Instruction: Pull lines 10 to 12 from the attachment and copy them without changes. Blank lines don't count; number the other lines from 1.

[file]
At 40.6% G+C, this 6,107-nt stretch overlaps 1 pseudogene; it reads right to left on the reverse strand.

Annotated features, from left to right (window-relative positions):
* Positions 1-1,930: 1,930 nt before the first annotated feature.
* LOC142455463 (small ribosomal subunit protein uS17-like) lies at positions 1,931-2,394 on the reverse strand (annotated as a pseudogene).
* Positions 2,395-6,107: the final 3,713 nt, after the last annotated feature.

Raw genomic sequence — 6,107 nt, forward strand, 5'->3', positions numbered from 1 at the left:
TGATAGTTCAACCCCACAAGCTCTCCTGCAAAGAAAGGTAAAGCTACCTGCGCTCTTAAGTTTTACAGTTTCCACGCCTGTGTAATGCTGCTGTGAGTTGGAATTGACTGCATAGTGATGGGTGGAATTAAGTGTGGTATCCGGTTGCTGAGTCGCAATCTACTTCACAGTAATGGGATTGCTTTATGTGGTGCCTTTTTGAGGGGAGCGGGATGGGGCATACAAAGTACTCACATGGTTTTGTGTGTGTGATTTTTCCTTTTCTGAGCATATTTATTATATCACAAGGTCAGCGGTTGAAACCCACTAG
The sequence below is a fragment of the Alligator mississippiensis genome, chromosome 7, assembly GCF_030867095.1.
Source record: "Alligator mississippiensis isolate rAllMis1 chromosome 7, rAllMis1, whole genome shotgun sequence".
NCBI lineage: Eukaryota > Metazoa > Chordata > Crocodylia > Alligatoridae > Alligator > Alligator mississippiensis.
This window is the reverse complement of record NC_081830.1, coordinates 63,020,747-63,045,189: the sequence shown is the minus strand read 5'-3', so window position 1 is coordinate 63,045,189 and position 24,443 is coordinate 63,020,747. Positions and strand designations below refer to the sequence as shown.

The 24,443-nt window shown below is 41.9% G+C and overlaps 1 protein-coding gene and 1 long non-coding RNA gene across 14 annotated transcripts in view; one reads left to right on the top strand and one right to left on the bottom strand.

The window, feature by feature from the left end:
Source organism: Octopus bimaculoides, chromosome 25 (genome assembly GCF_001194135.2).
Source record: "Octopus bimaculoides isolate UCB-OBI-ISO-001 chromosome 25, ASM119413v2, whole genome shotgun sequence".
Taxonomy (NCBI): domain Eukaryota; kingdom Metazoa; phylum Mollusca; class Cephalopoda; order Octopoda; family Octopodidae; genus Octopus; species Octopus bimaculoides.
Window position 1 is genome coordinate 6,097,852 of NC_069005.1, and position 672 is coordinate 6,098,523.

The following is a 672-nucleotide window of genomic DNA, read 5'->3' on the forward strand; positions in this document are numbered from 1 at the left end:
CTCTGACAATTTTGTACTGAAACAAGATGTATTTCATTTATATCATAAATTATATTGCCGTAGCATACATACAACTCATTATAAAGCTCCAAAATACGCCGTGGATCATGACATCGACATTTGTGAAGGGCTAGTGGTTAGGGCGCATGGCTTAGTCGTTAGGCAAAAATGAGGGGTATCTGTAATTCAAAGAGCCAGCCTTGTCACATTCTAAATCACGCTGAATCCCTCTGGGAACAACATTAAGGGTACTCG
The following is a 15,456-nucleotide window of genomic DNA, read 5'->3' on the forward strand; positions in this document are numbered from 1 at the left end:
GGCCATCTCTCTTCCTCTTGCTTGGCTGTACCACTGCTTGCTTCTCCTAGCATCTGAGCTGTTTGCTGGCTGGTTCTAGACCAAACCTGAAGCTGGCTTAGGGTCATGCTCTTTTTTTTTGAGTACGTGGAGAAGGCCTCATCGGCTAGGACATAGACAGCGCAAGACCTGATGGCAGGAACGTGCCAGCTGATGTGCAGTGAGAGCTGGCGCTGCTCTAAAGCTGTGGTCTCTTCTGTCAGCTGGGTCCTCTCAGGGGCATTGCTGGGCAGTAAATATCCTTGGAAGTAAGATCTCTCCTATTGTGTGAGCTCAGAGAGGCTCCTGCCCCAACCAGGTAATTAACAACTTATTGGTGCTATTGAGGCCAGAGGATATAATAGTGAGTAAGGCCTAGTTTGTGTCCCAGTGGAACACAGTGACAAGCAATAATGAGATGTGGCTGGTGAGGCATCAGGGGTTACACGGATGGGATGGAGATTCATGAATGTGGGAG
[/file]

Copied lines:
NCBI lineage: Eukaryota > Metazoa > Chordata > Crocodylia > Alligatoridae > Alligator > Alligator mississippiensis.
This window is the reverse complement of record NC_081830.1, coordinates 63,020,747-63,045,189: the sequence shown is the minus strand read 5'-3', so window position 1 is coordinate 63,045,189 and position 24,443 is coordinate 63,020,747. Positions and strand designations below refer to the sequence as shown.

The 24,443-nt window shown below is 41.9% G+C and overlaps 1 protein-coding gene and 1 long non-coding RNA gene across 14 annotated transcripts in view; one reads left to right on the top strand and one right to left on the bottom strand.